PPDL Picture of the Week

February 15, 2016

Plan Now for Garden and Flower Bed Sanitation

Gail Ruhl, Senior Plant Disease Diagnostician, Botany and Plant Pathology, Purdue University

When there is little snowcover, plant debris left in flower beds and gardens is more noticeable.  If your peony plants or daylilies are in disarray from a lack of time last Fall to remove the old, dead, diseased, plant material, now is the time to plan for springtime sanitation. You can protect the new shoots that will emerge this spring from the fungal diseases that caused spots, blotches and streaks on the leaves of your plants last year. 

Sanitation (removal of diseased plant material) is key to reducing the amount of disease build-up and carryover to plants the following growing season.  Fungi wait in a dormant state until the following spring when rains and warmer weather induce the production of spores which are then disseminated by wind and water to infect plants during the growing season. Sanitation is one of the most important methods of maintaining healthy plants.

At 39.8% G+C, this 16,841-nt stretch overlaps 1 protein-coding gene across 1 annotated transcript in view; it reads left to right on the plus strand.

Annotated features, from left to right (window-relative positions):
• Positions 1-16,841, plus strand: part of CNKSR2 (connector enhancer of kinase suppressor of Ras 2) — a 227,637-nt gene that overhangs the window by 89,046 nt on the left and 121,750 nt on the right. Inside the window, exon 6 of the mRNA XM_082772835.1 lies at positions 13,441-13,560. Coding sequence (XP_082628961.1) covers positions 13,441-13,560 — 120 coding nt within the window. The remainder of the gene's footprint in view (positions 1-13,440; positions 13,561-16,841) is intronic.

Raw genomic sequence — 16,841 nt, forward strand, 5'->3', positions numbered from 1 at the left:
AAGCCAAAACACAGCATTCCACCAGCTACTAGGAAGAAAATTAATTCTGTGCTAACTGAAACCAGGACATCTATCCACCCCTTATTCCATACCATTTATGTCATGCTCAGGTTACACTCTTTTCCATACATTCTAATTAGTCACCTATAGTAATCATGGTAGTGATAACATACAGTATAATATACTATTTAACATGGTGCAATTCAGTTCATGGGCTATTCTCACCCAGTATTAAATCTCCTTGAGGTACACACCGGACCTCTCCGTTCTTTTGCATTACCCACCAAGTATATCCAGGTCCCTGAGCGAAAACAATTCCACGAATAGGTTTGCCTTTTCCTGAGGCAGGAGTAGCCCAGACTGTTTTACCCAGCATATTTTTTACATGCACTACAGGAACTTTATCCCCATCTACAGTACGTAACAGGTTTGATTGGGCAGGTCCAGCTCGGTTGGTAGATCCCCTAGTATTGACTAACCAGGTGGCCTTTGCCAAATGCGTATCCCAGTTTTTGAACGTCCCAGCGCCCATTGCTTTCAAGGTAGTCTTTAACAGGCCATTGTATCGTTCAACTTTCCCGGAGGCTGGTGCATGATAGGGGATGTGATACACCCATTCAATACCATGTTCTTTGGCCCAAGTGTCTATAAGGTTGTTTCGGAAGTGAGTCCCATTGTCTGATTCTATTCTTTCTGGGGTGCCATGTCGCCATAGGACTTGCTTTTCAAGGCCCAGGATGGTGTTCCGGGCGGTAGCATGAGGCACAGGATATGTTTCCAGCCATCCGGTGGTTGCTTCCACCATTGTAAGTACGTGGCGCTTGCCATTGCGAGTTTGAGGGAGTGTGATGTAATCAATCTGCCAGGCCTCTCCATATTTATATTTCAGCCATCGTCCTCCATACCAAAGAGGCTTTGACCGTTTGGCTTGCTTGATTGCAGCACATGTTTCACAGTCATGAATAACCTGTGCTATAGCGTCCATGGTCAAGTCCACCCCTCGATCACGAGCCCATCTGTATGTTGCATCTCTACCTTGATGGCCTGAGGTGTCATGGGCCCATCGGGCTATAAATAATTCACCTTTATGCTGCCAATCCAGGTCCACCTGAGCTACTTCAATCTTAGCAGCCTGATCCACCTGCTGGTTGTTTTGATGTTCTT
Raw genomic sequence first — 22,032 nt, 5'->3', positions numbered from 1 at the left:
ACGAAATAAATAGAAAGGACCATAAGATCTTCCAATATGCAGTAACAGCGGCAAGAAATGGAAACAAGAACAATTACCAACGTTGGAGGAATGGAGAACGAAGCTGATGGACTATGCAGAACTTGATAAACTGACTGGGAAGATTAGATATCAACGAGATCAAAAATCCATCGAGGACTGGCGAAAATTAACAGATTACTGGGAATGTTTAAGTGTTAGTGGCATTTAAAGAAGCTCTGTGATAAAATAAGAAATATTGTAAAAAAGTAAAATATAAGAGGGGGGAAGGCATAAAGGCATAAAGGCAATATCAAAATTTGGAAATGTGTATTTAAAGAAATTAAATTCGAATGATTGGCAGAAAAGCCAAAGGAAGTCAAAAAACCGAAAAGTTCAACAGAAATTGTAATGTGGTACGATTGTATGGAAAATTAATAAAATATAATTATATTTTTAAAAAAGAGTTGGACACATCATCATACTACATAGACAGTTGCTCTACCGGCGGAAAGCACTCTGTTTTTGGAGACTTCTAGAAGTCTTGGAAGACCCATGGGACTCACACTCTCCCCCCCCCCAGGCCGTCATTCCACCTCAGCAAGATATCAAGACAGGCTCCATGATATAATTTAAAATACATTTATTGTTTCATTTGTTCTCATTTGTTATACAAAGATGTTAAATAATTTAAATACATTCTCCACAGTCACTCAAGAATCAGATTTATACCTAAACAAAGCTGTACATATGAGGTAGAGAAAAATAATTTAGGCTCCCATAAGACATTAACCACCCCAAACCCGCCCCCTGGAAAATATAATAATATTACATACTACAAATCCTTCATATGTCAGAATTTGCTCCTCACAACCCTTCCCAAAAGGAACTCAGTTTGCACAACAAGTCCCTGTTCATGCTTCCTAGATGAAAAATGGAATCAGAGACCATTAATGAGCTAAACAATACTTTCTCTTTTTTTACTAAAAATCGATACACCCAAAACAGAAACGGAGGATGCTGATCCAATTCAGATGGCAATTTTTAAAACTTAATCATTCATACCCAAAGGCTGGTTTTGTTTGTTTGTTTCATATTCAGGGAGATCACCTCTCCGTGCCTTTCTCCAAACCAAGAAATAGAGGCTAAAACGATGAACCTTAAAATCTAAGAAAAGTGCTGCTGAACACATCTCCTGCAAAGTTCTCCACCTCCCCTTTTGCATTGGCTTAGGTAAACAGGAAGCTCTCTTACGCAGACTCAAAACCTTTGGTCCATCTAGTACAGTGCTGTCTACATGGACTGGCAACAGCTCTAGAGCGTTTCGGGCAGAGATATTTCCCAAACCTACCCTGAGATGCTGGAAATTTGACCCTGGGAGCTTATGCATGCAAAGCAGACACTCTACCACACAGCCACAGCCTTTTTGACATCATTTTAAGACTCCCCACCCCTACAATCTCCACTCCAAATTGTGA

Your springtime sanitation regimen for flower beds and gardens should include the following:

·      Remove dried, diseased, mummified fruits or vegetables and diseased flower heads and stalks from the gardening area 

·      Remove fallen, diseased, leaves to remove fungi that have overwintered

In reality, for the best results, sanitation should be a year round process. Removal of infected leaves and flowers, as well as infected berries, vegetables and diseased fruit, as soon as problems are diagnosed, will ultimately reduce the spread of disease and provide for a healthier garden/landscape environs.


 
 
 

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